- The Magazine
Drag queen Adore Delano isn’t exactly proud about Pride.
“Everything about it is just judging each other,” says Delano, specifically referring to her experiences with LA Pride. “There are kids walking down the street saying, ‘That girl is fucking ugly,’ or ‘That bitch is…’ — I’m like, do you know where you’re at, little boy? Like really? This is supposed to be a celebration and a big ‘fuck you’ back to [bullies].”
In fact, Delano’s roots originate in a desire to push back against bullies and general homophobia. “I’ve been doing makeup on myself since I was 14 years old. It’s just something that I feel liberated me,” says Danny Noriega, the 24-year-old man behind Delano. “I was bullied a lot in school. I felt like, by wearing a mask and kind of recreating myself and reinventing myself, I could tell them all to go fuck themselves!” Even his drag character’s name was inspired by a similar sense of rebelliousness: “My brother was friends with this gangster girl, who would write on walls and was named Adore,” Noriega explains. “And Delano, I looked up demonic child names and that one stood out.”
Those childhood bullies have certainly gotten their comeuppance: The youngest of five, Noriega is today’s most famous native of Azusa, Calif., which is near Los Angeles. Even before his current success as a runner-up on RuPaul’s Drag Race, Noriega achieved recognition as a semi-finalist on American Idol. He made it into the Top 16 on the show’s seventh season in 2008, when he was only 18 years old.
“When I first auditioned for Idol, I wanted to dress up like a girl, but my mom told me not to. So I completely got a makeover and did it as a boy.” While he didn’t compete officially as a gay contestant, Noriega says he’s been out since he was 12 years old and never hid his sexuality on the show. “I didn’t do an official statement, like Adam Lambert in a magazine,” he laughs, “but I was the gayest thing that ever graced that stage.” And he exited the stage in gay fashion too — performing “Tainted Love,” best remembered as a hit for the fey synth-pop group Soft Cell.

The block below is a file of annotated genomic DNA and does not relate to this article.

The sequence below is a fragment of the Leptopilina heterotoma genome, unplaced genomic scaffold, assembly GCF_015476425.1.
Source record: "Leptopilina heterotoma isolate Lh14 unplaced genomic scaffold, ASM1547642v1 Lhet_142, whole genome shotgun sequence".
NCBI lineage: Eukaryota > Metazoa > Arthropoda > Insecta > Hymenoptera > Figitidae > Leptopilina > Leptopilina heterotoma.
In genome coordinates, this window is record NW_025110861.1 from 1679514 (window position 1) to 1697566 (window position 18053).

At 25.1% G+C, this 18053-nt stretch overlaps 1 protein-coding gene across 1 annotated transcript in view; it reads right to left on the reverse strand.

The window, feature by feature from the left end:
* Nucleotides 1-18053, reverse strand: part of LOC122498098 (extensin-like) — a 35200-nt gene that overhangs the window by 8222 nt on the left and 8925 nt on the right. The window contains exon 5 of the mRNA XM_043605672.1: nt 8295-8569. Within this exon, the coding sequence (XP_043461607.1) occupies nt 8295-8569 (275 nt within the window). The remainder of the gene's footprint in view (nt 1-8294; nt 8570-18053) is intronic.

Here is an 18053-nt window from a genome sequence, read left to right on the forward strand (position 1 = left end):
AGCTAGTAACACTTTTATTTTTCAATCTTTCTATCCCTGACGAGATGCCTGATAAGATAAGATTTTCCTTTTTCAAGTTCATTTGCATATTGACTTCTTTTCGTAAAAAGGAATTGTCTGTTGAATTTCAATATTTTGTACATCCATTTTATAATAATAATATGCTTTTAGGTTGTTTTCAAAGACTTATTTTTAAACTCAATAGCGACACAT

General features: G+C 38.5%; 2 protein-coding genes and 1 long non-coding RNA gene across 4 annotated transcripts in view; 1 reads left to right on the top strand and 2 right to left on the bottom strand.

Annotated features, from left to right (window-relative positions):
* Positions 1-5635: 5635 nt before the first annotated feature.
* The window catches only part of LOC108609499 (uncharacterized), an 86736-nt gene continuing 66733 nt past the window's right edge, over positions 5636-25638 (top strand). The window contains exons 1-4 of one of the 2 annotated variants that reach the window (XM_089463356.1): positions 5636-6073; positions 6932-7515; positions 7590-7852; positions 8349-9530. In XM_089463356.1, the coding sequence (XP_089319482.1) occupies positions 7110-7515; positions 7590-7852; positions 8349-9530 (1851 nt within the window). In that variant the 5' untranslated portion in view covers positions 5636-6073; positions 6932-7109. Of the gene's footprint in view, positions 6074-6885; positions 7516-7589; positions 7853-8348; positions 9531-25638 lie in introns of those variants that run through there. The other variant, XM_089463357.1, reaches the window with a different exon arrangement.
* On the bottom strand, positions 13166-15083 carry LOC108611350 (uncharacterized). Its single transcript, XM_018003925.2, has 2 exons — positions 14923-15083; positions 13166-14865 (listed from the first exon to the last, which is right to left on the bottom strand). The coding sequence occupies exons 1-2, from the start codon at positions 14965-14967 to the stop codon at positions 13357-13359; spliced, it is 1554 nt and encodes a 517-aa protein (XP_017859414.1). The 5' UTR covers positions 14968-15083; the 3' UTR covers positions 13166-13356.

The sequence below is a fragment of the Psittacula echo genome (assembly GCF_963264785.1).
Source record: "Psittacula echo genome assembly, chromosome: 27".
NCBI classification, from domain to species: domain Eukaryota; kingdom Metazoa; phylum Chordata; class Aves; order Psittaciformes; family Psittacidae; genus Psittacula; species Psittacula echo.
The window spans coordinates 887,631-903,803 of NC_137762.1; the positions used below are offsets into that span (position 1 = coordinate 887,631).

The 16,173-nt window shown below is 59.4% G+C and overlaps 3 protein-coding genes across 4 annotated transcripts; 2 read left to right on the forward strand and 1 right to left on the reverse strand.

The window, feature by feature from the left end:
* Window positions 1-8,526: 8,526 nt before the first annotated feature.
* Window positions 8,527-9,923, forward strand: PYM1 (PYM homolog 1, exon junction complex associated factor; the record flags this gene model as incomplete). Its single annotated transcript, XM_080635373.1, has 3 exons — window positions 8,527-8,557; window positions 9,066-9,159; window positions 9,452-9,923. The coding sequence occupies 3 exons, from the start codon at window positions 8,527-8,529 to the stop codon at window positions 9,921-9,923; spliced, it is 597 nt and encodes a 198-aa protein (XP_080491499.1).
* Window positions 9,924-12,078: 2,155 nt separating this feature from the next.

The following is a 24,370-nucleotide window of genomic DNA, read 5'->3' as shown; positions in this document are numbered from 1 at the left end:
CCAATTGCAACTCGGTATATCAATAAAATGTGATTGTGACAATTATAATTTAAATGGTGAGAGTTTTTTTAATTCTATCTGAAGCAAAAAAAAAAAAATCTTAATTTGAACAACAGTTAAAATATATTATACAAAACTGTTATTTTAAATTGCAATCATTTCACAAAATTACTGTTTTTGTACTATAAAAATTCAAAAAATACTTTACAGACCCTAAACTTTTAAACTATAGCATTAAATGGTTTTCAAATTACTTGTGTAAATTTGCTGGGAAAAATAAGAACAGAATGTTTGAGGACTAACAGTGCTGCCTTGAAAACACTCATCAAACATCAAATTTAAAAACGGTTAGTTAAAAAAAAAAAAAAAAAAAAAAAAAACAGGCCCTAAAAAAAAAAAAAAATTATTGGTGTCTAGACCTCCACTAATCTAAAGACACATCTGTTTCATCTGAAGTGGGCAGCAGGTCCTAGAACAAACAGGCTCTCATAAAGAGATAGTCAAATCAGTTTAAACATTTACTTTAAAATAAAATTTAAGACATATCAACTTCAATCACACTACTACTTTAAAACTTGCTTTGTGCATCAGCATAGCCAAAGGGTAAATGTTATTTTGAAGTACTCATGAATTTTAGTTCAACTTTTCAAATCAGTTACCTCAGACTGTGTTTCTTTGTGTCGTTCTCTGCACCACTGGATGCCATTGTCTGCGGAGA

Aside from the “lifelong friends” he made from the show, Noriega is most grateful for Idol because “it taught me how to be comfortable in front of a camera.” The Los Angeles-based Noriega spent the years in between the two reality series fine-tuning the character of Delano, who Noriega says is based on “all the people that I looked up to, all the tragic beauties of Hollywood.”
The fame that Delano has generated via her success on Drag Race should prove more enduring than the blip of recognition Noriega got through Idol. Certainly, Delano is working to make it so. In fact, she’s already achieved something that eluded post-Idol Noriega, when talk of a debut solo album fizzled out a year or two afterwards, along with his dreams of a recording career. By contrast, Delano has already self-released her dance-pop debut Till Death Do Us Party, mere weeks after Drag Race. She’s now in full-on promotion mode, from shooting music videos to regularly performing on tour, both as a solo act and on special occasions with her fellow finalists from Drag Race.
While appearing at Capital Pride, Delano hopes everyone can try to be a little nicer to each other than they might normally. “Why are we,” she says of her fellow drag queens, “so quick to fucking judge one another when, like, you’re a man in a wig with your dick tucked between your legs as well. Like why are you judging me?”
Delano adds: “It would be nice for us to have one fucking day where everybody just chilled out and had a cocktail and made out.”
Adore performs at Town on Saturday, June 7 and at the Capital Pride Festival Mainstage on Sunday, June 8.
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